Re: Roundlog Export
by Brian Brown
November 08, 2004
Chris Wilhelm and Mike Sallee
have both expressed some notion that selling logs for export
is somehow a policy at odds with a thriving local economy.
This is how liberals who don't want timber cut go about it in
a pro timber community; they can't effectively sell their anti
logging propaganda to this audience so they take another tack,
complete with Democrat buzzwords like outsourcing.
However when they put it in economic terms, they have to ignore
facts. The reason, small cedar logs cannot be processed
competitively in Alaska is that the timber industry has been
denied the benefit of having a viable timber base that would
enable mills to invest in the necessary equipment to compete
with mills in Washington or Oregon for this type of log.
The consequence of having a limited harvest is that the mills
here cannot support harvest of the type being done on Gravina,
where the export logs are paying stumpage, financing a big chunk
of the Lewis Reef road and providing jobs and benefits to over
50 people. In the photo that Mr. Sallee submitted, the
background shows a hillside that has already been harvested.
It has been cut and helicoptered out at a very high expense because
that is how the Mental Health Trust wanted it. This not
only denies Mr. Sallee the opportunity to do another 5 year diatribe
about clearcutting (like the one on Slide Mountain) it also
drives up the harvest cost. The consequence of this is
that it becomes unaffordable for the local mills. While
it may be true that some of the mills are short of timber, that
would not be the case if they could pay prices necessary for
a sale of this type. Timber supply is partially a
function of cost and at some cost the supply is infinite (Economics
Mr. Wilhelm thinks the state should put restrictions on
logs sold in Alaska. This would not do anything to help
the sawmill industry. The USFS has plenty of timber and
the state is making timber available to mills. However,
environmentalists like Wilhelm put up roadblocks at every turn.
The only reason the state has to provide timber to the mills
is because of the litigation machine these type of people have
helped create that has stymied the feds. In the short term
this denies timber to the mills, but longer term, it keeps the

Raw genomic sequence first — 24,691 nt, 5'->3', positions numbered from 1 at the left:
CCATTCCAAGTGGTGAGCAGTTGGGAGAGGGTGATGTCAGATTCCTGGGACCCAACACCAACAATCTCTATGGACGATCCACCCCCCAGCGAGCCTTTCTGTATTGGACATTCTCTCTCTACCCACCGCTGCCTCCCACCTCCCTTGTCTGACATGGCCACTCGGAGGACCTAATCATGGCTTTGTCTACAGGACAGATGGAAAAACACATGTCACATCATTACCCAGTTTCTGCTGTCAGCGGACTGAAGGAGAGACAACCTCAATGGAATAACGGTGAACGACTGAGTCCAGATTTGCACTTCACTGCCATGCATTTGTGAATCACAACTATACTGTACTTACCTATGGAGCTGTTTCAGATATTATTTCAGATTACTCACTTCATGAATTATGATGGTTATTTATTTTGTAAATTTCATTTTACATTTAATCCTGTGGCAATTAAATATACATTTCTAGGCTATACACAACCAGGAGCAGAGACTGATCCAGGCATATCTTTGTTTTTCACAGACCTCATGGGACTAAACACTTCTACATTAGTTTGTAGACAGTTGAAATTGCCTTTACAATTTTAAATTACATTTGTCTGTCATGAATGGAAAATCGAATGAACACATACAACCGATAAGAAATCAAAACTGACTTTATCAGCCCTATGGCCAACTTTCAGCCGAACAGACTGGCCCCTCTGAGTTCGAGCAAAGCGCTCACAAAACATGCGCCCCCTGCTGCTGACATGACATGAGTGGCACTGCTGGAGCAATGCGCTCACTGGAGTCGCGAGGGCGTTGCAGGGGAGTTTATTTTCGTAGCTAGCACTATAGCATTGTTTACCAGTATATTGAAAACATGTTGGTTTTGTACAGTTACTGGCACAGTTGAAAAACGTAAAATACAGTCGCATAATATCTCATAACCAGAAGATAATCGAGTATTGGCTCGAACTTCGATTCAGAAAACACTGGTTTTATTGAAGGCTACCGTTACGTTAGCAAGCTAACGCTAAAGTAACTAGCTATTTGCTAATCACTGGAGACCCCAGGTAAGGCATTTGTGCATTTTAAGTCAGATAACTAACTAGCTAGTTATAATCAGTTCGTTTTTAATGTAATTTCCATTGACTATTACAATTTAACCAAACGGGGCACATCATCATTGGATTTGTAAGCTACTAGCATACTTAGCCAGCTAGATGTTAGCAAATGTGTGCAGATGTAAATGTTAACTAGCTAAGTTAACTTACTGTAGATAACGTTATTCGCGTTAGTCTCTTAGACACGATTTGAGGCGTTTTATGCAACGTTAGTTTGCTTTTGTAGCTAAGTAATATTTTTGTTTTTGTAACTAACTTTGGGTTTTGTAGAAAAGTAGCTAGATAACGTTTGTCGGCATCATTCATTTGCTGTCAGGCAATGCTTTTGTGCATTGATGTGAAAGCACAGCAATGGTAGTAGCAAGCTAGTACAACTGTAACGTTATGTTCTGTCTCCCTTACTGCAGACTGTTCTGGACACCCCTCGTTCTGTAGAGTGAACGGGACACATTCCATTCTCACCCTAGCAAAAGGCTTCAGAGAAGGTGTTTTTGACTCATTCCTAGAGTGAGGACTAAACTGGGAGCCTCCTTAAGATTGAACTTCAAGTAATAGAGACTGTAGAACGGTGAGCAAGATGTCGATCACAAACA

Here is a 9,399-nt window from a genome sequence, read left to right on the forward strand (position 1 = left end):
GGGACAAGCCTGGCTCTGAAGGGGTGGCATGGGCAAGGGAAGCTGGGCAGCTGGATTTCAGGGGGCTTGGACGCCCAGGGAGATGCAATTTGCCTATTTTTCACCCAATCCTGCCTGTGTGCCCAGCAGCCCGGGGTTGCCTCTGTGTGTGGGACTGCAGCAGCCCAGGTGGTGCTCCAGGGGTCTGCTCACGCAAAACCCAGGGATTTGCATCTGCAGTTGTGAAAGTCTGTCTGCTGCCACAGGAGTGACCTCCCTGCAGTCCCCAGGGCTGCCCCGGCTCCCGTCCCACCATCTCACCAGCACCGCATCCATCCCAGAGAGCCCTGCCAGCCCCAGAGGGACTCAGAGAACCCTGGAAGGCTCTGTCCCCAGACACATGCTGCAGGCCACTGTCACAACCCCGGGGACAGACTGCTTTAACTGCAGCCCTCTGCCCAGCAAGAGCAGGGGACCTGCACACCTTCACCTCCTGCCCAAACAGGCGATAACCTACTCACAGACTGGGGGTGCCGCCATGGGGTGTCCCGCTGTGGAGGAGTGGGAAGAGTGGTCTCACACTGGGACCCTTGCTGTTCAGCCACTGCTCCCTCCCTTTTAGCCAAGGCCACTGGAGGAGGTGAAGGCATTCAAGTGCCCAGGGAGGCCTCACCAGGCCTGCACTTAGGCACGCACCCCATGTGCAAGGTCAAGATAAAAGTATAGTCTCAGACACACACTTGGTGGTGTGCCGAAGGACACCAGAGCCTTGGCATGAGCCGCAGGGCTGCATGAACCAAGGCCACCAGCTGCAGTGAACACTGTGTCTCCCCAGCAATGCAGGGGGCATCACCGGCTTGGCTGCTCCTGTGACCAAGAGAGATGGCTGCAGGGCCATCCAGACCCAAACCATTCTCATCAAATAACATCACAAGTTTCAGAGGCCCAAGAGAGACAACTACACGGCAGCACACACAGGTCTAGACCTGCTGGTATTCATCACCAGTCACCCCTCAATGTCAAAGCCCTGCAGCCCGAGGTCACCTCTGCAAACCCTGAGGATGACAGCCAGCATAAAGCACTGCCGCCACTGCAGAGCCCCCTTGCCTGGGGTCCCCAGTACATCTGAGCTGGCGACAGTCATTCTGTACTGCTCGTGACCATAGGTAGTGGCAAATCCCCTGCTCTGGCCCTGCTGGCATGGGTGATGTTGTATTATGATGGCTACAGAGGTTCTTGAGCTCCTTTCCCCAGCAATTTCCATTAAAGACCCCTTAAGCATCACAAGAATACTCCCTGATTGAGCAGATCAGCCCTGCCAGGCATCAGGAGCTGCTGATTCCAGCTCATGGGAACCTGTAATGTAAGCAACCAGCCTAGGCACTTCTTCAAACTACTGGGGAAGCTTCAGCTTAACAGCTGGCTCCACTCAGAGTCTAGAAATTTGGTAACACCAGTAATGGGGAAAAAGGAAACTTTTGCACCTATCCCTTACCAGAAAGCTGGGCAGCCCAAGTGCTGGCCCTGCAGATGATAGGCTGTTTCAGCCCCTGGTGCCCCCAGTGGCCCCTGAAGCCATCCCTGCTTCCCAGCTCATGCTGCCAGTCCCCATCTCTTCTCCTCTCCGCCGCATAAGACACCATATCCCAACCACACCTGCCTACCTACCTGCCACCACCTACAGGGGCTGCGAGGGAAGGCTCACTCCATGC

mills from making the big investments necessary to become competitive.
In the meantime, logging operators, who have millions of dollars
worth of equipment have to keep working so the export market
becomes a crucial part of the entire industry. The timber
that is uneconomical to the local sawmills is only available for
export and timber cutters, longshoremen, tugboat drivers and
loggers are no less important than sawmill workers.
The logs in Mr. Sallee's picture are gong to Washington state
where their Department of Natural Resources has an annual harvest
level of 500 million board feet, about 12% of the harvest
in the state. Overall that annual cut is about
20 times that of Alaska. None of those logs have
an "in state" restriction on them, but with
a harvest level of that size, the mills can afford to make the
investments in equipment and marketing they need to sustain themselves.
Those entities are not successful because they were helped
by subsidies or mandates. Because they have private
and state timber and a high level of harvest they have a viable
and competitive industry which can buy logs from neighboring
states and countries. Let's put 4,000 million feet of timber
up for sale in Alaska by all means so we can have that kind of
industry as well.
To paraphrase Mr. Wilhelm it
is the job of all state agencies is to insure that resources
be managed for the sake of jobs. If that is the case, I
say let's start with all the oil leaving Valdez, and the ore
leaving Kotzebue, not to mention gold from Juneau. We should
refine all the oil and ship gasoline, think of the jobs that
would create; smelt the zinc, bring in iron ore and ship galvanized
steel from Alaska. Why bother with timber, its processing
jobs would be miniscule compared with that? If the further
processing of something is always a benefit, we should also restart
the pulp mill so that we can stop exporting wood chips, I am
sure Mr. Sallee and Mr. Wilhelm would be in favor of that.
Ketchikan, AK - USA
RE: Roundlog Export by Chris Wilhelm - Ketchikan, AK -
Roundlog export from Gravina by Mike Sallee - Ketchikan, AK - USA
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